Want to know how to find out how long it takes your citrix profile management profile has taken to be copied down on logon ? here’s how to check
First RDP to the server you logged onto with you administrative level privileges, if in an enterprise environment most likely will be a separate ID to your “every day” citrix user id
Navigate to the following folder (unless directly specified elsewhere via GPO will be the default location):
Launch the latest .log file
Do the search for the below search term
Will show in the above how long it took to copy down – as per example above was less than a second J
Was trying to find a good piece on this covering the scenarios it was useful and ones in which it wouldn’t be of assistance. Kudo’s to Andrzej for an excellent explanation
Recently needed to find this out in a quick and easy way
didn’t need to look any further than the scout tool to help me:
Got the pleasure of a 4am call last week from our support team to say issues being experienced launching an array of published applications in our xenapp 6.5 environment (usual generic “an error occurred making the requested connection” error).
As the vast majority of servers are using PVS 6.1 vDisks assumed PVS was at play here.
So RDP’ed to one of the PVS servers in question(v.slow to get in as was connecting to any of the affected provisioned VM’s) and was greeted with a ton of similar messages to the below in the application event log:
Going to the command prompt and doing a “mvadm status” could see the p01 move server was showing active
Subsequently rdp’ed to the move 01 server above and again was sluggish, key thing for me it was unresponsive coming back with information on a “mvadm status” so took the punt that it was hosed. A restart of the 01 server immediately resolved the issue.
Key takeaway here was the move server was restarted and not the PVS servers which was done in the past. Main issue of course with the PVS servers being rebooted – in our instance we have a 200 target device limit on one node so it would of knocked out a lot of target devices (about 100) which would in turn of created a boot storm subsequent bringing them back up.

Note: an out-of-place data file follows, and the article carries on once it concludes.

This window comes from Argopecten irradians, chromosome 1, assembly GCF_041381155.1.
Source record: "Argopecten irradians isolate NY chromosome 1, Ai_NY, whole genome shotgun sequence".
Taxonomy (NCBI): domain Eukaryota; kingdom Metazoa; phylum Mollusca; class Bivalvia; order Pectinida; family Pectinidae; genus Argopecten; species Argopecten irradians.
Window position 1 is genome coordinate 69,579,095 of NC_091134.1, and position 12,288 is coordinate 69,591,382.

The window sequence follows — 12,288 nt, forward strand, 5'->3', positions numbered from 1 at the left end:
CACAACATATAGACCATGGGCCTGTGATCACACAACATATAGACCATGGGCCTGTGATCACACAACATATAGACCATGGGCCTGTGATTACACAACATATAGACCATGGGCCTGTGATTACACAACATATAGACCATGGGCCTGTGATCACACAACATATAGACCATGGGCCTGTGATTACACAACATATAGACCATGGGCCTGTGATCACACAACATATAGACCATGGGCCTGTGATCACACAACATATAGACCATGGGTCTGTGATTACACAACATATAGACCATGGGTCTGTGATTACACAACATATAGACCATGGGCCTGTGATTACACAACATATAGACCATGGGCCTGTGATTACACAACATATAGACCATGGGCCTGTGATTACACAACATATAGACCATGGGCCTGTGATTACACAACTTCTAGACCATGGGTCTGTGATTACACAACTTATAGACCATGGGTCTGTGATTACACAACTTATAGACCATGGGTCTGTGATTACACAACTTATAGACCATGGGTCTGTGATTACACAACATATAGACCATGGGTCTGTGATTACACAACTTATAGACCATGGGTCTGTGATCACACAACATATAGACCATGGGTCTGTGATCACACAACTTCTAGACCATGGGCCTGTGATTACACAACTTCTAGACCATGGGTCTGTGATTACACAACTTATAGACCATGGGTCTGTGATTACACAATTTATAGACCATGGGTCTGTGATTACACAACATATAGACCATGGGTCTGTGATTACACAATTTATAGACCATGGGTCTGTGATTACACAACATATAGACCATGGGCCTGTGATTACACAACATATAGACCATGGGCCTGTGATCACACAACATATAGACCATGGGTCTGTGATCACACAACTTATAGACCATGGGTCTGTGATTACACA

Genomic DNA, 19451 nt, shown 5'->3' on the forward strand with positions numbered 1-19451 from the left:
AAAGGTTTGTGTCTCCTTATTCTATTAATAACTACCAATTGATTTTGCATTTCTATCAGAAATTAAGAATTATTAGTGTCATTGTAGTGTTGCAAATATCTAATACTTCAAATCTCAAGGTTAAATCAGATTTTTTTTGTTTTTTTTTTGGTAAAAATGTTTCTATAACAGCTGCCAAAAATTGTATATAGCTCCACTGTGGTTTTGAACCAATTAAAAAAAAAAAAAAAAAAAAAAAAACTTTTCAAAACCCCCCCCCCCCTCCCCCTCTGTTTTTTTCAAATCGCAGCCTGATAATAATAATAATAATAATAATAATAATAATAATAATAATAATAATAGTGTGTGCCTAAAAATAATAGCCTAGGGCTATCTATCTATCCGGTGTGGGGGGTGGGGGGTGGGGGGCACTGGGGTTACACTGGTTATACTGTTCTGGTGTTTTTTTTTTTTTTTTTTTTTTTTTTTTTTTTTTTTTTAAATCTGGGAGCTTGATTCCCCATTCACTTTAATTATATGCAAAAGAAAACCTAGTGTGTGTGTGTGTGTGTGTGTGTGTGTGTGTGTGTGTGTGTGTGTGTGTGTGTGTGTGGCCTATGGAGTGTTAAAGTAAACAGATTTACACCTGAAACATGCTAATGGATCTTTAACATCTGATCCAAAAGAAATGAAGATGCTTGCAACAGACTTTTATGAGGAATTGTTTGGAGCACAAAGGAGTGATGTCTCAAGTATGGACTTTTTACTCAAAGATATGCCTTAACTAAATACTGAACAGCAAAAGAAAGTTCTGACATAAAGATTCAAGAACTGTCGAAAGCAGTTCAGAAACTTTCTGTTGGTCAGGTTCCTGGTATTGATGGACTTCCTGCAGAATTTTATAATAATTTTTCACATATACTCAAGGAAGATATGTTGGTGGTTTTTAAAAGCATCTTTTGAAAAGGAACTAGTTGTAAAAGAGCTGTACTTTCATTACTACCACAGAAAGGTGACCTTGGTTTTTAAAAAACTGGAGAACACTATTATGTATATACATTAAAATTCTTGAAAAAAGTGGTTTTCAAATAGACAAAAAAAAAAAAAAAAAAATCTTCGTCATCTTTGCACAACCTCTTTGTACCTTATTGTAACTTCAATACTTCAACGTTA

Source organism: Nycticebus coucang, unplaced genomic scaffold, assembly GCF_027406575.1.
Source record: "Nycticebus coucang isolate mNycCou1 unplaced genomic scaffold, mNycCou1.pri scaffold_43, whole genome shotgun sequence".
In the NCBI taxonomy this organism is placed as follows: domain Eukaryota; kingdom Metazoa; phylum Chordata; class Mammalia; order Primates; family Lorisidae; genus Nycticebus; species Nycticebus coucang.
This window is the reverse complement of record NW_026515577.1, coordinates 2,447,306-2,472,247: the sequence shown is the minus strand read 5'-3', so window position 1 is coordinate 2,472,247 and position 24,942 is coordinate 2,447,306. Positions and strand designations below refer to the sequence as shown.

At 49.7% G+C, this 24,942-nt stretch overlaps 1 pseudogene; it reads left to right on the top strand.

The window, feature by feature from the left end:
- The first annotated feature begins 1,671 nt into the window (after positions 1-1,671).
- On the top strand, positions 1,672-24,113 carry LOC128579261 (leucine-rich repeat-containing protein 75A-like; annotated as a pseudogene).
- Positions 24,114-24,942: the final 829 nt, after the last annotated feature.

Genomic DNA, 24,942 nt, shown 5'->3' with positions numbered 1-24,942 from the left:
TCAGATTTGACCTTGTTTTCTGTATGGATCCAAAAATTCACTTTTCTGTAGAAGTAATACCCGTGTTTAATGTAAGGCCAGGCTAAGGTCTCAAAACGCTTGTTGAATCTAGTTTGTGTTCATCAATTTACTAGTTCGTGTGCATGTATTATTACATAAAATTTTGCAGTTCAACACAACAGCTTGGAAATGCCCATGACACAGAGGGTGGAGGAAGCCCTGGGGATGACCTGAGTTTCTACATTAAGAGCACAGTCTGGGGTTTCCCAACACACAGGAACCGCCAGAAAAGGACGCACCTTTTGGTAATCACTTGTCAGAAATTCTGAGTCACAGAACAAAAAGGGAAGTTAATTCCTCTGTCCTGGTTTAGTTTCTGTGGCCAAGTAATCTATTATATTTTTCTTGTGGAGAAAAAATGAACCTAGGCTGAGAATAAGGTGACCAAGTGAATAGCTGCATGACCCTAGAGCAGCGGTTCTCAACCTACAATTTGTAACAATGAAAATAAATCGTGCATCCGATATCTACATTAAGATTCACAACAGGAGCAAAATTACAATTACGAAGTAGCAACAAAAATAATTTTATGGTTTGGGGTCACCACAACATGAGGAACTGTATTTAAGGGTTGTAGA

Issue with move (currently on version 2.6.2) was it didn’t failover to the secondary node, believe to be hopefully addressed in new release but we’ll see.
Can be tricky this. In the “old” days of PVS 5.x and prior we had no differencing disks (or were available in cases but was a niche feature). From 6.x a lot more commonly used and extremely useful. Thing that can be tricky about is judging size.
Taken from the Citrix virtual handbook (always useful reading) – and working with this stuff day in day out can vouch for its veracity
Differencing disk growth by application size
The following formula can be used as a guide when estimating the
size of the vDisk store:
Consider the following example. You plan to deploy three vDisk
• Windows 8 (x64) image = 40GB
• Windows 7 (x64) image = 40GB
• Windows 7 (x32) image = 35GB
Each vDisk will be limited to five differencing disks. You anticipate
vDisk Change Application Install size Approximate Differencing
Small (Install 1 application –
Firefox) 20 MB 1.1 GB
Medium (Install 2 applications
– Firefox and Adobe Reader) 56 MB 1.6 GB
Large (Install MS Office 2010
Pro x86) 2.2 GB 4 GB
that the differencing disk will be 20% of the master vDisk image.
The estimated size required for the Provisioning Services store will
Was actually one I was commenting on a good while, ironically googled it back – can be useful if you don’t want your w/c to go to d: (oftentimes the default location for a device to HD) for various reasons but instead want something “out of the way”.
Have seen this in the past with using HP’s in particular and using their inbuilt installation wizard when setting up the hosts, can set the performance option but afterwards is greyed out when checking the web / traditional client.
Go to Bios settings section and need to set OS control or OS Control Mode depending on whether your using a Dell / HP